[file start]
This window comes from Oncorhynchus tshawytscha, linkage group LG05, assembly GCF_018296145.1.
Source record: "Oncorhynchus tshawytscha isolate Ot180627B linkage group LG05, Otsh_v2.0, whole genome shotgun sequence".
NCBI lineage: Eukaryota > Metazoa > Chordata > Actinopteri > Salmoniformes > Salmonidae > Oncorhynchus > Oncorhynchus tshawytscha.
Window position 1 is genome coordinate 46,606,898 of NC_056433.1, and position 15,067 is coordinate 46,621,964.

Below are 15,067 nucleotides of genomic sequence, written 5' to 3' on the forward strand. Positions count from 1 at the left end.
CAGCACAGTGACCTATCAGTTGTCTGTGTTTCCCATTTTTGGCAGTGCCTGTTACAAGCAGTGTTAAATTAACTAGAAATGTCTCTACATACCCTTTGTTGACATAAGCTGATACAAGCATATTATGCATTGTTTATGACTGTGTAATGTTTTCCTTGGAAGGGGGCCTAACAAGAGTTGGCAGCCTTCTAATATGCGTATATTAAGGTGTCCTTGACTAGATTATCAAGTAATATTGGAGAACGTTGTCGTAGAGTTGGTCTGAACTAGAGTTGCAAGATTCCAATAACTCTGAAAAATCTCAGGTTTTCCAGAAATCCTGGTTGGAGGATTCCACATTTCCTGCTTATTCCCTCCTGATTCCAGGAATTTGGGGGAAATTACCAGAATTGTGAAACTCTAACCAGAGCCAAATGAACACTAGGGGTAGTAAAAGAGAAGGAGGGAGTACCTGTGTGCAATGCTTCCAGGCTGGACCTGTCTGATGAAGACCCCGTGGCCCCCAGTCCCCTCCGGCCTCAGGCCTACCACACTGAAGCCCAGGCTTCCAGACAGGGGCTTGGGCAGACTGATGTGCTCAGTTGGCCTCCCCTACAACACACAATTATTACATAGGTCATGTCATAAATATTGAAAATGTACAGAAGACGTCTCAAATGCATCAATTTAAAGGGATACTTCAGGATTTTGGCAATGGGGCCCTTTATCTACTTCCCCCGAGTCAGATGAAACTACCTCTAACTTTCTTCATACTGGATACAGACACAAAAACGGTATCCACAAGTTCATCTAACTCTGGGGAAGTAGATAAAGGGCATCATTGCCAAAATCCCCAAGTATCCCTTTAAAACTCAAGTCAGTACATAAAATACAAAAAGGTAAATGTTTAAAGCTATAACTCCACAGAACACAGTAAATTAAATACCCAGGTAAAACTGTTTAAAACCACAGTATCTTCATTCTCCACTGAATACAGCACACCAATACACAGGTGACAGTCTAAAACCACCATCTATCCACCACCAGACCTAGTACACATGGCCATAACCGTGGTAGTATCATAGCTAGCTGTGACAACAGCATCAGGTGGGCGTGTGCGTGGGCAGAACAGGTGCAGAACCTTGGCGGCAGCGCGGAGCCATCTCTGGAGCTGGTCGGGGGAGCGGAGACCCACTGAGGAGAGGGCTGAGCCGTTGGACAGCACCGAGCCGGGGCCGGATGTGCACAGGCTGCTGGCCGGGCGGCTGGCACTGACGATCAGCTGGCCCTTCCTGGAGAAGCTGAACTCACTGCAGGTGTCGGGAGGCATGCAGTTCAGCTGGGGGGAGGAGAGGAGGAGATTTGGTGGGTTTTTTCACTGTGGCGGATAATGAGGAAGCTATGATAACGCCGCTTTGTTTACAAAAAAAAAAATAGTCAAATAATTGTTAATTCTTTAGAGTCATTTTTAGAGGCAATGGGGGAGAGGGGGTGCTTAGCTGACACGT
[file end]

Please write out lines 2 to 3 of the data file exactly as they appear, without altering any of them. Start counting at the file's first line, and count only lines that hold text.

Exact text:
Source record: "Oncorhynchus tshawytscha isolate Ot180627B linkage group LG05, Otsh_v2.0, whole genome shotgun sequence".
NCBI lineage: Eukaryota > Metazoa > Chordata > Actinopteri > Salmoniformes > Salmonidae > Oncorhynchus > Oncorhynchus tshawytscha.